It has been proven effective in the treatment of depression, PMS, and fibromyalgia. For some people, 5-HTP is also effective in helping them lose weight and quit smoking.

Taking 5-HTP at a dose of 200-600 mg per day is safe for most people. Some people experience mild nausea when they first start taking it but this usually goes away after a few days.

Start out with a low dose and increase slowly. It’s been used by millions of people all over the world for about 30 years and is considered safe for most people when taken for a few weeks at the recommended doses.

If you are pregnant or breastfeeding, you should not take 5-HTP. You should also not use 5-HTP if you have a history of drug abuse, bipolar depression (it can trigger a manic episode), or liver or kidney disease.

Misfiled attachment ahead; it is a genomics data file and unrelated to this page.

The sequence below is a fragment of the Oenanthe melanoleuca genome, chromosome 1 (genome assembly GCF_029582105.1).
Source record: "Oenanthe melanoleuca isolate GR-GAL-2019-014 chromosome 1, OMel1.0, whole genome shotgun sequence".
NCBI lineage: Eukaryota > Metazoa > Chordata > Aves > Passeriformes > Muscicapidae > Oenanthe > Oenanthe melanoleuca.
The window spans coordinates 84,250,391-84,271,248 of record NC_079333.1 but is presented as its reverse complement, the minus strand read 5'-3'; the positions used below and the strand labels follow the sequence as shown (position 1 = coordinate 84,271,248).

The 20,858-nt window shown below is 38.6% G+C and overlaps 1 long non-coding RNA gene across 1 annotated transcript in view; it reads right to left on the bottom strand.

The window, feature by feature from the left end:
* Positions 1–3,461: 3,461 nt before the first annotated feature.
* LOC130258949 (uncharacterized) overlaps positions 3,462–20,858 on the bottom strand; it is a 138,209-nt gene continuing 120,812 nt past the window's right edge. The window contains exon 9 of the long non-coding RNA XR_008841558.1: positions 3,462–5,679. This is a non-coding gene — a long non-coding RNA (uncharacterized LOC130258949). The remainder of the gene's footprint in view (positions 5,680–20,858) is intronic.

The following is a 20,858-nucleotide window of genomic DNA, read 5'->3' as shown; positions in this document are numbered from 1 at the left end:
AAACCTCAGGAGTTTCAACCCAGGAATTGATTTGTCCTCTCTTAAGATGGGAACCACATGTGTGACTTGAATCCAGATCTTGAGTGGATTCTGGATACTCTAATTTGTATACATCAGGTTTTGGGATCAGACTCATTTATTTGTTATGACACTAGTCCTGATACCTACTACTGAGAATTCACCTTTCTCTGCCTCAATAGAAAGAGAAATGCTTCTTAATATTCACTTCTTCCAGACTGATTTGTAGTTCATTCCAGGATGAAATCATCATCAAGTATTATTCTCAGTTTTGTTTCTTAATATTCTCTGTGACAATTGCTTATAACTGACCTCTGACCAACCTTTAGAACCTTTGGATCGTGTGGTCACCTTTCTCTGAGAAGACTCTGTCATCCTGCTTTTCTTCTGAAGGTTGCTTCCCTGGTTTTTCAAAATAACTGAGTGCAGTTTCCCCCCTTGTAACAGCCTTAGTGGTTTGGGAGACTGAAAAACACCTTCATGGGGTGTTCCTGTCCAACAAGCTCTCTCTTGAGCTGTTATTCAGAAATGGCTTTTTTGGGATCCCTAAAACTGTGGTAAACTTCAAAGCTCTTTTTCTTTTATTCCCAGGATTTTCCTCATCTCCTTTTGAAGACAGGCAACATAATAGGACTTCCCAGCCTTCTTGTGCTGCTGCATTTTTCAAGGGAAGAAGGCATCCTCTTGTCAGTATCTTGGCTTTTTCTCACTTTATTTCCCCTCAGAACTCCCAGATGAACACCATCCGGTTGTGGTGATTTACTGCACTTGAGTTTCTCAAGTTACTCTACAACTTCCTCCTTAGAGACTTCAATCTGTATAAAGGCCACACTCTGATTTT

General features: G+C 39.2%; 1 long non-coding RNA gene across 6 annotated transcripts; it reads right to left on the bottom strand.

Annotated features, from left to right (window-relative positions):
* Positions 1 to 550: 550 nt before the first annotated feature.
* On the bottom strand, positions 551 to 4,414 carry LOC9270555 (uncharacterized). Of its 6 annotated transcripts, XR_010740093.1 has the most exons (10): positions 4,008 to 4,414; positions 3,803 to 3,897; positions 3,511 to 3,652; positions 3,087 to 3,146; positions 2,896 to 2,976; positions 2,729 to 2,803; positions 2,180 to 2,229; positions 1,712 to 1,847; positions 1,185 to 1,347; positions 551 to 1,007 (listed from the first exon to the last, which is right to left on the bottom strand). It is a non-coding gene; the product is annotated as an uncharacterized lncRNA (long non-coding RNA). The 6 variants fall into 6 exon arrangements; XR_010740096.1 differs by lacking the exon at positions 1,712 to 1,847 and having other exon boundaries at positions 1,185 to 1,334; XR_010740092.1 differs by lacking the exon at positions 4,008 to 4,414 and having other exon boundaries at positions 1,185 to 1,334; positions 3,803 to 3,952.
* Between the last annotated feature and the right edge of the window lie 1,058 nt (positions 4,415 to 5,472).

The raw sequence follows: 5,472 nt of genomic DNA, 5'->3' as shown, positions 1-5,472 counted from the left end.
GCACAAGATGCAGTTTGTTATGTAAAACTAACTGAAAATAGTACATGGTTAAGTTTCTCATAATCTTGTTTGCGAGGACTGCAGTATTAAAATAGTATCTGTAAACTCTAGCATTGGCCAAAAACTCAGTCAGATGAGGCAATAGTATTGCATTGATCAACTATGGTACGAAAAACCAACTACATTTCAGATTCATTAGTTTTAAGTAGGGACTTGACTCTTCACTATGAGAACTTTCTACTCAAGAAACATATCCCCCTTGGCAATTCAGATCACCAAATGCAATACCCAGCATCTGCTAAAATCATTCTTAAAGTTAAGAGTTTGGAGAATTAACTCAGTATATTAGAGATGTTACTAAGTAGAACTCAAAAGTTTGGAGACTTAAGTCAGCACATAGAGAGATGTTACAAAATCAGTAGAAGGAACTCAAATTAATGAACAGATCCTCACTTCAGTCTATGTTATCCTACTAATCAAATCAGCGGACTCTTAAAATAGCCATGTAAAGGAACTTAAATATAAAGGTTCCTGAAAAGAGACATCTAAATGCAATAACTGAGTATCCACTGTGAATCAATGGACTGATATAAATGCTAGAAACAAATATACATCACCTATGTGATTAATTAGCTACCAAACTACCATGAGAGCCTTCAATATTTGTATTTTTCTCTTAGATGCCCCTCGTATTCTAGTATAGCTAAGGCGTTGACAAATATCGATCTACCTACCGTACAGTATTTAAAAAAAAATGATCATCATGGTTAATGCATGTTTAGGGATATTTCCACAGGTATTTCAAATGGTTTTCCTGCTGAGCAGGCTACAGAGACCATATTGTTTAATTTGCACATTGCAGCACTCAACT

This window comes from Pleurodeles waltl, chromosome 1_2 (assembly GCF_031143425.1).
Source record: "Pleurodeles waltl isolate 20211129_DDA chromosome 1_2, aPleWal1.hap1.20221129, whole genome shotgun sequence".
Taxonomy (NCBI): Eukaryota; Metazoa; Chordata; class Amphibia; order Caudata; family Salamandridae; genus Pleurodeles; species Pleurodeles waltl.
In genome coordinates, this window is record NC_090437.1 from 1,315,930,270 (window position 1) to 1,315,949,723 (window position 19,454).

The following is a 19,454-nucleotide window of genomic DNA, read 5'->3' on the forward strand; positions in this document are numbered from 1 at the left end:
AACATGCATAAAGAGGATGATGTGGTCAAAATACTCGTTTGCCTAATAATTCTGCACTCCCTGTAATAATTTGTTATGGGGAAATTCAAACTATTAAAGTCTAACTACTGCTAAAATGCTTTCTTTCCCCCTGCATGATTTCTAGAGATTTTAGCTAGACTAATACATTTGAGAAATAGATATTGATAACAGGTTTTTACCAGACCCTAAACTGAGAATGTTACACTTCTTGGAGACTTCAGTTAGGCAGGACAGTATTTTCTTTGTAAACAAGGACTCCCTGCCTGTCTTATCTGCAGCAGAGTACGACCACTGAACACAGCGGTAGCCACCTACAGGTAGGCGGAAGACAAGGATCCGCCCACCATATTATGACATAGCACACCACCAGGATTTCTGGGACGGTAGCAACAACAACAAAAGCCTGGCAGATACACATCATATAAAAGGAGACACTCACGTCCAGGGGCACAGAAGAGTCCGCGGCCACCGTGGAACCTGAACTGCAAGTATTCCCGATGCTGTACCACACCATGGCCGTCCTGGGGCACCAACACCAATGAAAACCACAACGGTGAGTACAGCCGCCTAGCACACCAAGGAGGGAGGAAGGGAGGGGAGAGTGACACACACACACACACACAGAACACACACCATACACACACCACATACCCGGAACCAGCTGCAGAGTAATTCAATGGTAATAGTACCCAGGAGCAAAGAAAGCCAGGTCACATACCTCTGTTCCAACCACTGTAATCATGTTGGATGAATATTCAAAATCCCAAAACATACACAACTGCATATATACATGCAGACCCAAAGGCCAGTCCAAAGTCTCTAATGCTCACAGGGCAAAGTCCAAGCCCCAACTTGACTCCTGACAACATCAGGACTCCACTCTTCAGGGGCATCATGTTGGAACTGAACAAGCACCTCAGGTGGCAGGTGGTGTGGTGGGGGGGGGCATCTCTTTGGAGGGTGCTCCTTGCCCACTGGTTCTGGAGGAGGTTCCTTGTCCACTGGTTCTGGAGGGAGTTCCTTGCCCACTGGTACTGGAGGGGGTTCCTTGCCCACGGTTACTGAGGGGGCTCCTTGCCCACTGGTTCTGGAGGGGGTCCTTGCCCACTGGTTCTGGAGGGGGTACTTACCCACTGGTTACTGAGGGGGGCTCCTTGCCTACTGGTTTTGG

Don’t use it if you’re taking any other medications or prescription antidepressants. Tell your doctor if you use 5-HTP and other natural supplements.

Because 5-HTP can increase the amount of serotonin in the body, it is possible that it may interfere with other drugs and cause dangerous side effects. Before starting 5-HTP, tell your doctor about all the other medications you are taking.

If you are taking any drugs for depression, including monoamine oxidase inhibitors (MAOIs) or selective serotonin reuptake inhibitors (SSRIs), do not take 5-HTP. These drugs can be dangerous when taken with 5-HTP.

If you are unsure if your medication is an MAOI or SSRI, do not take 5-HTP. Instead, talk to your doctor before using 5-HTP or any other supplements. You can also find a holistic doctor who can prescribe 5-HTP after assessing your need for it and determining that it is safe for you to take.

What are the side effects of 5-HTP?